By Barbara Bronson Gray
HealthDay Reporter WEDNESDAY, June 19 (HealthDay News) -- Many of those lucky enough to survive a stroke find that they're soon faced with another serious challenge. Nearly one-quarter will develop symptoms of post-traumatic stress disorder, according to a new study.
The data show that experiencing a life-threatening health crisis can pose serious psychological challenges, said study lead author Donald Edmondson, an assistant professor of behavioral medicine at Columbia University Medical Center in New York City.
Although post-traumatic stress disorder (PTSD) typically is associated with combat veterans and sexual assault survivors, the researchers discovered that patients who develop a serious health condition followed by intense treatment may have mental problems that frequently go unrecognized by physicians and family members.
The study, published online June 19 in the journal PLoS ONE, also found that people who develop PTSD after a stroke could have a greater risk for heart problems or another stroke because of the psychological issues they endure.
PTSD is an intense physical and emotional response to a life-threatening or traumatic event. The symptoms fall into three broad types: reliving the event, avoiding usual activities and hyperarousal, according to the U.S. Centers for Disease Control and Prevention.
For Peter Cornelis, 62, the trauma of enduring a series of strokes followed by brain surgery left him unable to move for months. He remembers lying in bed mentally designing paintings to help him occupy endless hours with nothing to do.
Over the past four years, he has been slowly rehabilitated, and he now walks with a cane. Although he leads an art class at the local community center in Wantagh, N.Y., he avoids going outside as much as possible, because he suffers from PTSD.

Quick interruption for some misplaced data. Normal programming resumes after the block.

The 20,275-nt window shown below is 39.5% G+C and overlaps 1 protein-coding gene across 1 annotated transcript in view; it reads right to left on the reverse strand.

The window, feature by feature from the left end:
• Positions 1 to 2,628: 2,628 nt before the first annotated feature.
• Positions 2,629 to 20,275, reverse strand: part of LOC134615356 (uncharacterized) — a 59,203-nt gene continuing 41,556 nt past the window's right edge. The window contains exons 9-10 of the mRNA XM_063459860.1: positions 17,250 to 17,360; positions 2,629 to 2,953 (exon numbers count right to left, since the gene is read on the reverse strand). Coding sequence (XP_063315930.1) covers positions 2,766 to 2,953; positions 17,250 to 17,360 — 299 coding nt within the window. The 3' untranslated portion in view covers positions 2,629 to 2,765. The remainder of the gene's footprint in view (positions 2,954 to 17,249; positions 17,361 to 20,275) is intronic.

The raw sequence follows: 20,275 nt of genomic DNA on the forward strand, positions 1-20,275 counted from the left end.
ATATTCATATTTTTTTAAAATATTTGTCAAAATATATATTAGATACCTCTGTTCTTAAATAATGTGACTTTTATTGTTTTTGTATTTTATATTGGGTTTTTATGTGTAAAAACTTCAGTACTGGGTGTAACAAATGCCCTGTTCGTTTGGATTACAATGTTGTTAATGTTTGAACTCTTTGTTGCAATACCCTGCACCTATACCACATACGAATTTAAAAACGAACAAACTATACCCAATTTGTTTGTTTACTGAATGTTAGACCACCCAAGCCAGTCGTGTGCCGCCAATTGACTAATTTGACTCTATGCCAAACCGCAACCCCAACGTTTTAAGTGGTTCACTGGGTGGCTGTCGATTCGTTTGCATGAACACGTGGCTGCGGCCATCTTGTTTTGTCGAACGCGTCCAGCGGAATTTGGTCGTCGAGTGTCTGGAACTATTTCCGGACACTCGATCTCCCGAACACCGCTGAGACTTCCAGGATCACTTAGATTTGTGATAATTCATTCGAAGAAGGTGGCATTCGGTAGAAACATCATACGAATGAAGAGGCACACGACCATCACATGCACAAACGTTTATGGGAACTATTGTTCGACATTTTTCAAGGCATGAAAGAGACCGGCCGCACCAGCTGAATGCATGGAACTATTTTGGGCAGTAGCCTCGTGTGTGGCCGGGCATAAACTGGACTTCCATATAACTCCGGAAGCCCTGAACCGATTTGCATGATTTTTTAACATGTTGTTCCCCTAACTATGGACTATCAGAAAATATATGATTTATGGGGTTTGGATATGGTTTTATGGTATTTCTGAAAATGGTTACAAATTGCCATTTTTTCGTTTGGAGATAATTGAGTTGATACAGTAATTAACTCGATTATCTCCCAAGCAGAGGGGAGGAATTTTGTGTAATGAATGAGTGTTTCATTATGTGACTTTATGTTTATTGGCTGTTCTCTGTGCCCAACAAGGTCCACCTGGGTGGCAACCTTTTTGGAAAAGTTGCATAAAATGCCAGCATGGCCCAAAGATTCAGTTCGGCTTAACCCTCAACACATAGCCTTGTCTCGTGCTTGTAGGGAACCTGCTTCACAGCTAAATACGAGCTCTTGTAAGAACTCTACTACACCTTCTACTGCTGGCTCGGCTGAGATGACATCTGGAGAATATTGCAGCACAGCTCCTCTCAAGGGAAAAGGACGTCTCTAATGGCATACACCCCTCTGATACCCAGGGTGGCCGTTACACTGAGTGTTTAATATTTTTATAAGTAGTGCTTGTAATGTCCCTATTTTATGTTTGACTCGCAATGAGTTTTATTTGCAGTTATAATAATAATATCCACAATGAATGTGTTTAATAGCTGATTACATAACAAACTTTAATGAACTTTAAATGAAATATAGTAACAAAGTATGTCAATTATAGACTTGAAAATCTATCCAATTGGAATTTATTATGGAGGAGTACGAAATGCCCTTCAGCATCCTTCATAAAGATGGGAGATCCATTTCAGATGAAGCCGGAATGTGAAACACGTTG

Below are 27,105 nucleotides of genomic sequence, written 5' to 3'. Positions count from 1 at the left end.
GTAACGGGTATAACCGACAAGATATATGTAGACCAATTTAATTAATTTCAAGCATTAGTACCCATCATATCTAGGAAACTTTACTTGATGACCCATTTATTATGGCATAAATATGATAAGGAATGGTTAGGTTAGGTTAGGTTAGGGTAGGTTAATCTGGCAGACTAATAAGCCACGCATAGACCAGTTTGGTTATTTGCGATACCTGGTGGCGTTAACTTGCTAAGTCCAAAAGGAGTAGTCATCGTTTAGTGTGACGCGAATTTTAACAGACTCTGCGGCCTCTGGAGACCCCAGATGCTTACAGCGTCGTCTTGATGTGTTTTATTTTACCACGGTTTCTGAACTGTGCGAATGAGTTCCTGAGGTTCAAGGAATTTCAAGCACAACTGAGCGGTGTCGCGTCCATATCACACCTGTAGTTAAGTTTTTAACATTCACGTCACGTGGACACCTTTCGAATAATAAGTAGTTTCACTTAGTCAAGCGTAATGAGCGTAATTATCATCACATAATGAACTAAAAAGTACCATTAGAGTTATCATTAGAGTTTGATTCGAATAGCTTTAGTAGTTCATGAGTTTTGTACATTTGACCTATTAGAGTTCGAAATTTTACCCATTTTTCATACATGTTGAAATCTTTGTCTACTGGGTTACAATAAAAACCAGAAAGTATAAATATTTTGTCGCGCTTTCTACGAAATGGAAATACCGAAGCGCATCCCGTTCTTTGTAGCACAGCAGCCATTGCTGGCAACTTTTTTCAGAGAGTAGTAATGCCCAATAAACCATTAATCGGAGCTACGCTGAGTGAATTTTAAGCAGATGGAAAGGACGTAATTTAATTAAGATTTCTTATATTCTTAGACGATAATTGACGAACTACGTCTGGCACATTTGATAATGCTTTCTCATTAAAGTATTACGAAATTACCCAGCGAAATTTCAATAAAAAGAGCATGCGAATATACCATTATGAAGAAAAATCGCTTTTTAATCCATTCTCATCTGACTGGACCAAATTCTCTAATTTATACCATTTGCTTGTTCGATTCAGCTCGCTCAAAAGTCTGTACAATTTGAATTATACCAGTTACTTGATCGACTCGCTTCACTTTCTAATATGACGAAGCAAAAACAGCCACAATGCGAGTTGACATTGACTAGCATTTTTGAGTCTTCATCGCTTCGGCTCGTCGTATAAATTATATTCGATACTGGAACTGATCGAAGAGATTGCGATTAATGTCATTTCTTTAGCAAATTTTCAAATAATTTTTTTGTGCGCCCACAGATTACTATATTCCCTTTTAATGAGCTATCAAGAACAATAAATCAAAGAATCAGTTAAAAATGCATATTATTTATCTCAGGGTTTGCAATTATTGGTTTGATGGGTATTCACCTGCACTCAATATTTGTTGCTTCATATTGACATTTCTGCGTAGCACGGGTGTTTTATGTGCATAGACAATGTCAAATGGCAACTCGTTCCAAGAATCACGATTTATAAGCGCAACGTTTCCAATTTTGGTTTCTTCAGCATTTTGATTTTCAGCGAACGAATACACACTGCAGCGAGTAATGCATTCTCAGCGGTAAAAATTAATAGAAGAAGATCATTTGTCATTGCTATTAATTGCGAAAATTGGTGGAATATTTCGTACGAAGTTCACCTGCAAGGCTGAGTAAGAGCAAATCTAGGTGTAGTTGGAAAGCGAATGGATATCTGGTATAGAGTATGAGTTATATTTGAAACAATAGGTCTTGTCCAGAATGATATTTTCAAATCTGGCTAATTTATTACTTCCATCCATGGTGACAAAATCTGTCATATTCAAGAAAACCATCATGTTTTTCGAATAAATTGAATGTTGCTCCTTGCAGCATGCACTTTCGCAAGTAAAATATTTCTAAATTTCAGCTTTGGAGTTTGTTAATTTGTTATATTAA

Cornelis said he has little control over his emotions -- from crying when he reads a sentimental greeting card to laughing at nothing at all. Sometimes he blows up without knowing why. He is anxious around people, worrying about how he'll react and how others will respond to him. "And I'm afraid," he said. "Could I have another stroke? Can I make plans for the future?"
But people think he has recovered, Cornelis said. "I look fine, talk perfectly," he said.
Cornelis is not alone. Each year, nearly 300,000 stroke survivors will develop PTSD symptoms because of their health scare, the researchers said. Twenty-three percent will develop PTSD symptoms, and for about 11 percent, the condition will become chronic.
For the study, the researchers analyzed nine prior studies of stroke or transient ischemic attacks (TIAs), which are blood vessel blockages that break up quickly and dissolve without lasting damage. Together, the studies included more than 1,100 survivors who were either interviewed or given questionnaires.
PTSD is triggered in people who have strokes and TIAs by a variety of sequential factors, Edmondson said. First, there is a significant, terrifying, life-threatening event that is often accompanied by internal cues, such as a rapid heart rate and high blood pressure. "It's called the fight or flight response, and it's our innate response to fear," he said. An emotional ambulance ride, invasive tests, hospitalization and sometimes surgery follow.
Next, people must adjust to the shock of what has just happened, Edmondson said. "We walk through our lives with the naive belief that we're invulnerable," he said. "Often what is traumatic [about a stroke or heart attack] is that such unspoken assumptions are broken."
And once home, physical and environmental cues can stimulate the fear response all over again. Unlike a soldier who can leave the battlefield, stroke patients typically return to the place where the crisis occurred. Many patients may simply see the living room chair where they had the stroke and immediately feel PTSD symptoms.